I try to avoid this time on the roads, unless I absolutely must go out. As for everyone else, there’s a mad rush to bakeries and street food, takeaway at its freshest.


6:15pm: The sun sets. OMG FINALLY.

6:30pm: People start congregating at street-level restaurants and bars, enjoying hotpot, bbq, and beers or fruit juice with friends and co-workers. The street life rages on, and the nightlife begins. Young Vietnamese in their going-out clothes are headed to parties and karaoke, or to their evening restaurant or hotel shifts.IMG_1201

9pm: These same guys on the corner with the hotpot are all pretty drunk right now. Time to stumble home!

I’m usually in bed and reading the news by 9pm. Unless I’m drinking beers with my roommates on the terrace, that is.

10pm: Silence descends upon my alley once more, broken only by the occasional motorbike or bike vendor. Blessed, blessed quiet in my residential neighborhood, once more.

As the city goes to sleep once more, the night crew emerges…

IMG_1105City workers are out in force, sweeping streets and removing trash (HCMC is remarkably clean, honestly). Sex workers are out. There are isolated islands of people drinking beers and eating late night takeout – fresh food (especially seafood) is available almost 24 hours a day. Bui Vien is, as always, partying until early in the morning, and young people zip between bars and restaurants. Ice manufacturers are chipping, cutting, and delivering all night long.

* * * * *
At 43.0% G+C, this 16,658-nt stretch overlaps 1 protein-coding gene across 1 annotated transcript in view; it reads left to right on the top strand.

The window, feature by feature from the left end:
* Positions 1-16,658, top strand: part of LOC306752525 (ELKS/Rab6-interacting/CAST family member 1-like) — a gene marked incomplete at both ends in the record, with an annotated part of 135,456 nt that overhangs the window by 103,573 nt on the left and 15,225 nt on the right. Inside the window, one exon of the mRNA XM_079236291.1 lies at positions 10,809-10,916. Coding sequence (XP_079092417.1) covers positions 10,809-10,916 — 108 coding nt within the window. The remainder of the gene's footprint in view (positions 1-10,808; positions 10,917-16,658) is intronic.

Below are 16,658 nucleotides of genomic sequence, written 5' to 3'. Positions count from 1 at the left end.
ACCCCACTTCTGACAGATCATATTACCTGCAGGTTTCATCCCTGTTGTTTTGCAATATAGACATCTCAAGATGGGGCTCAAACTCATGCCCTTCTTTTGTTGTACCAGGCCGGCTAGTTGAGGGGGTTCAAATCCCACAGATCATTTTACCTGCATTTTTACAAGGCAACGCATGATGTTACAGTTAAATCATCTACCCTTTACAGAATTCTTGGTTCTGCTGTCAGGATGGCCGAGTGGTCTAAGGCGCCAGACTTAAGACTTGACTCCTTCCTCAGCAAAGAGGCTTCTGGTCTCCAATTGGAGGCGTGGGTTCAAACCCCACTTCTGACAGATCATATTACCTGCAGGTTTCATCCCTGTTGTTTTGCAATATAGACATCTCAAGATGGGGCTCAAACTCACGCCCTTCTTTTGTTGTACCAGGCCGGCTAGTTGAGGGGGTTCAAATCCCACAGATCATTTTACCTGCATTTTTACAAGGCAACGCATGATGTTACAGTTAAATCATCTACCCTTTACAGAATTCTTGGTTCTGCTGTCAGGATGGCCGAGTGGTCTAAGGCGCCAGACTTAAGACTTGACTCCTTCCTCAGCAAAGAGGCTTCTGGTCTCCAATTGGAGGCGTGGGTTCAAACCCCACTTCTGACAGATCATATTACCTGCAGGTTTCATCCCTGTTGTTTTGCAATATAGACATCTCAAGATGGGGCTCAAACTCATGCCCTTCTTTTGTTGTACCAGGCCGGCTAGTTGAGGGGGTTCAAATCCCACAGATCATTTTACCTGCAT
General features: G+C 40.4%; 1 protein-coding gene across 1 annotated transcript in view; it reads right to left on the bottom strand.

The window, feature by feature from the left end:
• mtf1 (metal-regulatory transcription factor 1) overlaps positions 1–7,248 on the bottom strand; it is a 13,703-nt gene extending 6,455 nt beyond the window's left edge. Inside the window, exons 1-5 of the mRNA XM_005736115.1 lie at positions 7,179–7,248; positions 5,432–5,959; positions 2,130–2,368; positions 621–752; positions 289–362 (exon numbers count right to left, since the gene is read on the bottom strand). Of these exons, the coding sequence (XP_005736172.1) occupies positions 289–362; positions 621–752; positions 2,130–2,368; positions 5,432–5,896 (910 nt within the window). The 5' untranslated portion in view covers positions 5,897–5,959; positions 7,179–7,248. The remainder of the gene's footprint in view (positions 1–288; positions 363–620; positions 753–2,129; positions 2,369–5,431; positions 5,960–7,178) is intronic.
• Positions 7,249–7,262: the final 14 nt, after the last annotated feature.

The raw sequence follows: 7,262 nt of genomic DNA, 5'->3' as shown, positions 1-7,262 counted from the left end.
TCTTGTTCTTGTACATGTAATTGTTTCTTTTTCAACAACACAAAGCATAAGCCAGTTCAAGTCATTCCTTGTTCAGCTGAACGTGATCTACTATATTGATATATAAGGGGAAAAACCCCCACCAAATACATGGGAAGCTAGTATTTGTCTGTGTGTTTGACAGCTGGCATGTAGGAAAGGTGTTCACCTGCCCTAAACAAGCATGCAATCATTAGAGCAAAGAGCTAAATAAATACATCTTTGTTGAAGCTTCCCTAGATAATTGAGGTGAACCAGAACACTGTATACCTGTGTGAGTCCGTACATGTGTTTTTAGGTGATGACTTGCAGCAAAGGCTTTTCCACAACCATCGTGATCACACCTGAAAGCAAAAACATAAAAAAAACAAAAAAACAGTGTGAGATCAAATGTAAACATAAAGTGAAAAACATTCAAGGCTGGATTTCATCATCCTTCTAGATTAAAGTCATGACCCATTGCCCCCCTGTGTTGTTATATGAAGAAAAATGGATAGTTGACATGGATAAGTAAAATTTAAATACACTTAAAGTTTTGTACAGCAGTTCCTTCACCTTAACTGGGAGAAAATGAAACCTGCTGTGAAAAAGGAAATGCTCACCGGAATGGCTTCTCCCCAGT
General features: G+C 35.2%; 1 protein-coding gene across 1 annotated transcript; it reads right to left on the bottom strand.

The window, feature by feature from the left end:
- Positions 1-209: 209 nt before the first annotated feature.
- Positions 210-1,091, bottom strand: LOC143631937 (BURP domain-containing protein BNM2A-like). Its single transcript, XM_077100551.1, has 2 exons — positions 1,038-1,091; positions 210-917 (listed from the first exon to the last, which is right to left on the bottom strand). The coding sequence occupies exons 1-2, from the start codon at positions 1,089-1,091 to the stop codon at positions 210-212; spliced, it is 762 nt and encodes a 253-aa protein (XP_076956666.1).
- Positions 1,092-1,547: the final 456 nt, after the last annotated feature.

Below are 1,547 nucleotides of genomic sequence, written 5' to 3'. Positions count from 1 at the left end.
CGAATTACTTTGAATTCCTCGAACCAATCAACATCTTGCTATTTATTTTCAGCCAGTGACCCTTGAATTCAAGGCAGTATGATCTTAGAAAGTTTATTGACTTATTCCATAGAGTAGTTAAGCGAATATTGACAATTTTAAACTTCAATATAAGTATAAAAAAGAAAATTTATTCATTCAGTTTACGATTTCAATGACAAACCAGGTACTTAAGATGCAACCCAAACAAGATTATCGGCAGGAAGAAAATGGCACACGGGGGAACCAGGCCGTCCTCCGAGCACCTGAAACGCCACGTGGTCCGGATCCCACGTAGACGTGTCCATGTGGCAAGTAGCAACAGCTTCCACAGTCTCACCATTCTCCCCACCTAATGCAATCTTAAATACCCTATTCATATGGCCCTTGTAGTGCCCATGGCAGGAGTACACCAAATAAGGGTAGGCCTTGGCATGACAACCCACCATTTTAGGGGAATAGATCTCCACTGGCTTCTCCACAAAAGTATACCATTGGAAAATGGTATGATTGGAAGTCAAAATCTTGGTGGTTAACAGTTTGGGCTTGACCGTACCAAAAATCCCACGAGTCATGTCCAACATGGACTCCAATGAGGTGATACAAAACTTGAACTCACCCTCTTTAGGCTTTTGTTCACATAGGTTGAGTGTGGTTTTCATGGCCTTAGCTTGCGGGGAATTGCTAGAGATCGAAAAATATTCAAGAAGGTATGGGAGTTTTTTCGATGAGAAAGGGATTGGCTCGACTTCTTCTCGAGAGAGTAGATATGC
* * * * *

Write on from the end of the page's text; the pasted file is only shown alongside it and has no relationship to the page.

From far outside the city, tomorrows produce aIMG_1304nd meats start making their way into the HCMC markets, arriving between 4-5am. Butchers and breakfast ladies alike are waking early to prepare for tomorrow. Taxi drivers… well I’m not sure they ever sleep outside their cars, but they’re around, too. Thieves here and there… but night is still relatively safe.

And inside my bedroom, with a fan directly on my face, it’s time to roll over, put the iPhone on airplane mode, and drift off to tomorrow, through an unconscious brew of mental detritus and flotsam, faintly puzzling as I fall asleep, “I wonder if everyone has no idea what they’re doing, or if it’s just me?”


Maybe I’ll never know.

Goodnight, everyone.

You know, I actually perfer the choir version of this one (I remember this, Mrs. Z!), but… that one doesn’t have Sammy Davis, Jr. Or Bob Fosse.